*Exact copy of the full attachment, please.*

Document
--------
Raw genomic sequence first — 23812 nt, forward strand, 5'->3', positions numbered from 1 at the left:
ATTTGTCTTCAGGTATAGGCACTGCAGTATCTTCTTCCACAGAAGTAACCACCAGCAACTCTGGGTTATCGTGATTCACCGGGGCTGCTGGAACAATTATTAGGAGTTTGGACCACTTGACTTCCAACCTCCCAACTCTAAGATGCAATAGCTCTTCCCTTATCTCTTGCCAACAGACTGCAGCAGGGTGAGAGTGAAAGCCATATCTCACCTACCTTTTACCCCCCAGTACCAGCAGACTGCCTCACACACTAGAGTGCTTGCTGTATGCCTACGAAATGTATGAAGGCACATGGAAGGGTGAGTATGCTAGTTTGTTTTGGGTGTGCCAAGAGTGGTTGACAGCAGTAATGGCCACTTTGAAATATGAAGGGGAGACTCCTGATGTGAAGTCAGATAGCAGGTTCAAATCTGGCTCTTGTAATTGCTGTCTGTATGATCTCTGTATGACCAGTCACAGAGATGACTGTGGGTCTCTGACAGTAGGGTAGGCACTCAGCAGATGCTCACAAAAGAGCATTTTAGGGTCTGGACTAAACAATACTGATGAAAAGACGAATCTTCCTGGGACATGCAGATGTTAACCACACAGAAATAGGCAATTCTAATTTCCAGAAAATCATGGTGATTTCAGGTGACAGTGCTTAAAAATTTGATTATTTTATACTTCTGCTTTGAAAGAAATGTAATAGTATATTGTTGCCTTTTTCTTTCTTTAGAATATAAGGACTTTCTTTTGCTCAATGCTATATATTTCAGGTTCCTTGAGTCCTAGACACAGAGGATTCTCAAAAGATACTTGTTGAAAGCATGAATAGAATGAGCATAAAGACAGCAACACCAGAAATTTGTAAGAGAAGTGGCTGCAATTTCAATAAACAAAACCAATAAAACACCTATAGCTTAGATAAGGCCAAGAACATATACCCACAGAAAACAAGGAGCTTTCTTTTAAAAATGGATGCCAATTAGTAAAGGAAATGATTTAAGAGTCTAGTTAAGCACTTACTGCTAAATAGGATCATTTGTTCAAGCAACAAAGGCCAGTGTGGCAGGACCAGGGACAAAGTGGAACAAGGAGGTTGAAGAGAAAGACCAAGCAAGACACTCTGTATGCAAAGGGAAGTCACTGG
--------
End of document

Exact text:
Raw genomic sequence first — 23812 nt, forward strand, 5'->3', positions numbered from 1 at the left:
ATTTGTCTTCAGGTATAGGCACTGCAGTATCTTCTTCCACAGAAGTAACCACCAGCAACTCTGGGTTATCGTGATTCACCGGGGCTGCTGGAACAATTATTAGGAGTTTGGACCACTTGACTTCCAACCTCCCAACTCTAAGATGCAATAGCTCTTCCCTTATCTCTTGCCAACAGACTGCAGCAGGGTGAGAGTGAAAGCCATATCTCACCTACCTTTTACCCCCCAGTACCAGCAGACTGCCTCACACACTAGAGTGCTTGCTGTATGCCTACGAAATGTATGAAGGCACATGGAAGGGTGAGTATGCTAGTTTGTTTTGGGTGTGCCAAGAGTGGTTGACAGCAGTAATGGCCACTTTGAAATATGAAGGGGAGACTCCTGATGTGAAGTCAGATAGCAGGTTCAAATCTGGCTCTTGTAATTGCTGTCTGTATGATCTCTGTATGACCAGTCACAGAGATGACTGTGGGTCTCTGACAGTAGGGTAGGCACTCAGCAGATGCTCACAAAAGAGCATTTTAGGGTCTGGACTAAACAATACTGATGAAAAGACGAATCTTCCTGGGACATGCAGATGTTAACCACACAGAAATAGGCAATTCTAATTTCCAGAAAATCATGGTGATTTCAGGTGACAGTGCTTAAAAATTTGATTATTTTATACTTCTGCTTTGAAAGAAATGTAATAGTATATTGTTGCCTTTTTCTTTCTTTAGAATATAAGGACTTTCTTTTGCTCAATGCTATATATTTCAGGTTCCTTGAGTCCTAGACACAGAGGATTCTCAAAAGATACTTGTTGAAAGCATGAATAGAATGAGCATAAAGACAGCAACACCAGAAATTTGTAAGAGAAGTGGCTGCAATTTCAATAAACAAAACCAATAAAACACCTATAGCTTAGATAAGGCCAAGAACATATACCCACAGAAAACAAGGAGCTTTCTTTTAAAAATGGATGCCAATTAGTAAAGGAAATGATTTAAGAGTCTAGTTAAGCACTTACTGCTAAATAGGATCATTTGTTCAAGCAACAAAGGCCAGTGTGGCAGGACCAGGGACAAAGTGGAACAAGGAGGTTGAAGAGAAAGACCAAGCAAGACACTCTGTATGCAAAGGGAAGTCACTGG